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Financing Second Homes & Investment Properties

Whether it's a vacation getaway, rental property, or retirement home, you have a few different options when it comes to financing a second home.

If you have equity in your existing home, you might want to use it to pay for the new property. Depending on how much equity you have, you could come up with the down payment or pay for the new property outright. If you're buying a rental home, your existing equity could provide a reserve account for maintenance and repair of the new property.

The advantages to this strategy are that interest rates on primary residences are typically lower than for second homes or investment properties, and come with fewer conditions. You'll also be able to continue making just one monthly payment, assuming you don't have to take out another loan for the property.

On the downside, if your new loan exceeds more than 80% of the value of your current home, you may have to pay Private Mortgage Insurance (PMI). Also, with the new tax laws, you may not be able to deduct your interest payments.1

The difference here is that you would use an equity loan rather than a first mortgage. This option can work well when using the funds as a reserve account for the new property by opening a Home Equity Line of Credit (HELOC). A HELOC lets you use your equity as you need it, rather than taking a lump sum all at once.

The advantages of using an equity loan or HELOC are shorter repayment terms, typically 10 -15 years, instead of the 20 - 30 years of a first mortgage. You can usually access more of your home's value through an equity loan than you can from a first mortgage. Often you can use up to 100% of your equity as an equity loan without having to worry about PMI. Equity loans usually close faster and have fewer closing costs than first mortgages.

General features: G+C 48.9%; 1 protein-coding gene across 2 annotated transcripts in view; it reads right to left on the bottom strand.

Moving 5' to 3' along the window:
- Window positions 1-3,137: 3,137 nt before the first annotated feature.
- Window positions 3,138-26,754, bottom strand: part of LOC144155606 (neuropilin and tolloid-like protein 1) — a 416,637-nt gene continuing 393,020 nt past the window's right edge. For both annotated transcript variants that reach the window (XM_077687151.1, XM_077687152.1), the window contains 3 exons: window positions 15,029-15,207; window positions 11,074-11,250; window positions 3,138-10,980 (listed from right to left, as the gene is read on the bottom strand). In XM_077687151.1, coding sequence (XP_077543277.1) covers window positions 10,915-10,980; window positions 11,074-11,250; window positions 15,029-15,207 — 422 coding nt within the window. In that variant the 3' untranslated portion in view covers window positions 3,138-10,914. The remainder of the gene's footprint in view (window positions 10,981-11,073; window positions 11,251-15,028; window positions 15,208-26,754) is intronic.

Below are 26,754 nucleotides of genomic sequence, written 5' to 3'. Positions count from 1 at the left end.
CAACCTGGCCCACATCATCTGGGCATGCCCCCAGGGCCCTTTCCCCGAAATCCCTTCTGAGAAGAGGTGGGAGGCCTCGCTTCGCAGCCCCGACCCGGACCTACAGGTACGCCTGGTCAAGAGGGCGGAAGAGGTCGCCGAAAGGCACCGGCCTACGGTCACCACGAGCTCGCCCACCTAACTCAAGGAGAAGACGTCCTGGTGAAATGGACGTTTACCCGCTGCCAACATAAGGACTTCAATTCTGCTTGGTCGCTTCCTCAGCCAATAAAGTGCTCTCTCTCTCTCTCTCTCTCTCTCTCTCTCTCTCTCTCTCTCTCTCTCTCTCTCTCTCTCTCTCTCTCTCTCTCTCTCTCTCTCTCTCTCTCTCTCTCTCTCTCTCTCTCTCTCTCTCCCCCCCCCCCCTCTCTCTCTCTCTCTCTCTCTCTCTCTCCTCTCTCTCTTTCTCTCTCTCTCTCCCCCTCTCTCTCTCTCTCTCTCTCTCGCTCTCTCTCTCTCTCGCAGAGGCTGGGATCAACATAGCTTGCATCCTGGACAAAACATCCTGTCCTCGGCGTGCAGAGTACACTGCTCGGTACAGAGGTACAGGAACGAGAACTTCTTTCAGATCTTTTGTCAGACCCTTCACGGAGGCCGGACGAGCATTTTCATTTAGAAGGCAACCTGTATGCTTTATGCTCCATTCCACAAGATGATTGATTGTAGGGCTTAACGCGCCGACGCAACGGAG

Disadvantages of this strategy include the shorter payment term, which means your payments will be higher than they would with a first mortgage. As with a refinance, you likely won't be able to deduct your interest payments.1 If you have a first mortgage on your primary residence, you'll be making at least two payments each month.

The third strategy is to use the new property as the collateral for its own loan. You'd likely go this route if you don't have a primary residence or don't have a lot of equity in your existing home, or if you are only using your existing equity to make the down payment. You may also choose this direction if you want to keep the financing for each property separate.

The benefits of this strategy are that you won't be using your primary residence to secure this loan. This can be important if you're buying a rental property, as you may be able to use expected rental income to qualify for the loan.1

Drawbacks include higher down payment and income requirements, higher rates (especially if it will be a rental), and different requirements for second homes and investment properties, such as needing to maintain a reserve account for repairs. In addition, you won't be able to take advantage of certain government backed mortgage programs, like FHA or VA, for these types of properties.

Purchasing a second home can be an important part of preparing for the future, whether you're using it to grow your income, as a place to spend your golden years, or simply a place to get away. Knowing your options can allow you to tailor your financing plan to your unique situation. If you have questions or want to start building a plan, it's important to talk to a qualified loan officer, like those at Seattle Credit Union.

They can help you understand your options and will work with you to find the strategy that's best for you. To get in touch, call us at 206.398.5888.

1Seattle Credit Union is not a tax advisor and does not provide tax advice. Consult a licensed tax advisor for guidance for your individual situation.

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